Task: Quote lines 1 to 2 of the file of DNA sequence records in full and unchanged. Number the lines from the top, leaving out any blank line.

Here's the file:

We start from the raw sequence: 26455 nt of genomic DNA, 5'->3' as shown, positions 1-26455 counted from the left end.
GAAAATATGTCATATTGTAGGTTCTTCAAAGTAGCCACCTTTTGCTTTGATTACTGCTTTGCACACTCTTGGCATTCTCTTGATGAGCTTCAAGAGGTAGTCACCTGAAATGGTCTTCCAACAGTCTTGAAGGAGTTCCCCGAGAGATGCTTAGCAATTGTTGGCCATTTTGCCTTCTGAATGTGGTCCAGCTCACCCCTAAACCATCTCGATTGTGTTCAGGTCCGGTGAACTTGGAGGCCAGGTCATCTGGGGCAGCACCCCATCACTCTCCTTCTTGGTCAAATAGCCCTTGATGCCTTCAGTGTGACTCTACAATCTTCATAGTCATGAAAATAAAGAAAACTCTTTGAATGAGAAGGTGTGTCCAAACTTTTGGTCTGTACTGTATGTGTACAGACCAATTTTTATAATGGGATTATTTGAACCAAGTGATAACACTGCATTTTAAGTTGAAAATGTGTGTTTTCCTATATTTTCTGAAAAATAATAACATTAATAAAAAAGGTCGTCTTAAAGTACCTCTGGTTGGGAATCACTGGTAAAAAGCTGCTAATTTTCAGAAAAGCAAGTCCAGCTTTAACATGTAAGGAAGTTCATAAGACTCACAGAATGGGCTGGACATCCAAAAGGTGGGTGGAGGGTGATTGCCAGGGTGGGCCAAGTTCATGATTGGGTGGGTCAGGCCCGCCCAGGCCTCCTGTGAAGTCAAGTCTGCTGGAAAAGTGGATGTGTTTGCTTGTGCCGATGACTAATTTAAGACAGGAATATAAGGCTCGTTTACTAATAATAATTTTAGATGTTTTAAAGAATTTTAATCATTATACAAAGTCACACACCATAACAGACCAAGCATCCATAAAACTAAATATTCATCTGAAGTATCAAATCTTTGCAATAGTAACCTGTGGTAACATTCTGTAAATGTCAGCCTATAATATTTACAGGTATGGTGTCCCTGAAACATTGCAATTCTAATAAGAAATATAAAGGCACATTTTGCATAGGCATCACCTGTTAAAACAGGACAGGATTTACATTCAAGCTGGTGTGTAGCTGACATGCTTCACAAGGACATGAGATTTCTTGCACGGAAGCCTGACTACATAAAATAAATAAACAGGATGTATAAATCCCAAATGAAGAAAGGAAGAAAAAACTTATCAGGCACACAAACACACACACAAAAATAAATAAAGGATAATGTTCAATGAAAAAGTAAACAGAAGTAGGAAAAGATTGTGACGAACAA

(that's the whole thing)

We start from the raw sequence: 26455 nt of genomic DNA, 5'->3' as shown, positions 1-26455 counted from the left end.
GAAAATATGTCATATTGTAGGTTCTTCAAAGTAGCCACCTTTTGCTTTGATTACTGCTTTGCACACTCTTGGCATTCTCTTGATGAGCTTCAAGAGGTAGTCACCTGAAATGGTCTTCCAACAGTCTTGAAGGAGTTCCCCGAGAGATGCTTAGCAATTGTTGGCCATTTTGCCTTCTGAATGTGGTCCAGCTCACCCCTAAACCATCTCGATTGTGTTCAGGTCCGGTGAACTTGGAGGCCAGGTCATCTGGGGCAGCACCCCATCACTCTCCTTCTTGGTCAAATAGCCCTTGATGCCTTCAGTGTGACTCTACAATCTTCATAGTCATGAAAATAAAGAAAACTCTTTGAATGAGAAGGTGTGTCCAAACTTTTGGTCTGTACTGTATGTGTACAGACCAATTTTTATAATGGGATTATTTGAACCAAGTGATAACACTGCATTTTAAGTTGAAAATGTGTGTTTTCCTATATTTTCTGAAAAATAATAACATTAATAAAAAAGGTCGTCTTAAAGTACCTCTGGTTGGGAATCACTGGTAAAAAGCTGCTAATTTTCAGAAAAGCAAGTCCAGCTTTAACATGTAAGGAAGTTCATAAGACTCACAGAATGGGCTGGACATCCAAAAGGTGGGTGGAGGGTGATTGCCAGGGTGGGCCAAGTTCATGATTGGGTGGGTCAGGCCCGCCCAGGCCTCCTGTGAAGTCAAGTCTGCTGGAAAAGTGGATGTGTTTGCTTGTGCCGATGACTAATTTAAGACAGGAATATAAGGCTCGTTTACTAATAATAATTTTAGATGTTTTAAAGAATTTTAATCATTATACAAAGTCACACACCATAACAGACCAAGCATCCATAAAACTAAATATTCATCTGAAGTATCAAATCTTTGCAATAGTAACCTGTGGTAACATTCTGTAAATGTCAGCCTATAATATTTACAGGTATGGTGTCCCTGAAACATTGCAATTCTAATAAGAAATATAAAGGCACATTTTGCATAGGCATCACCTGTTAAAACAGGACAGGATTTACATTCAAGCTGGTGTGTAGCTGACATGCTTCACAAGGACATGAGATTTCTTGCACGGAAGCCTGACTACATAAAATAAATAAACAGGATGTATAAATCCCAAATGAAGAAAGGAAGAAAAAACTTATCAGGCACACAAACACACACACAAAAATAAATAAAGGATAATGTTCAATGAAAAAGTAAACAGAAGTAGGAAAAGATTGTGACGAACAA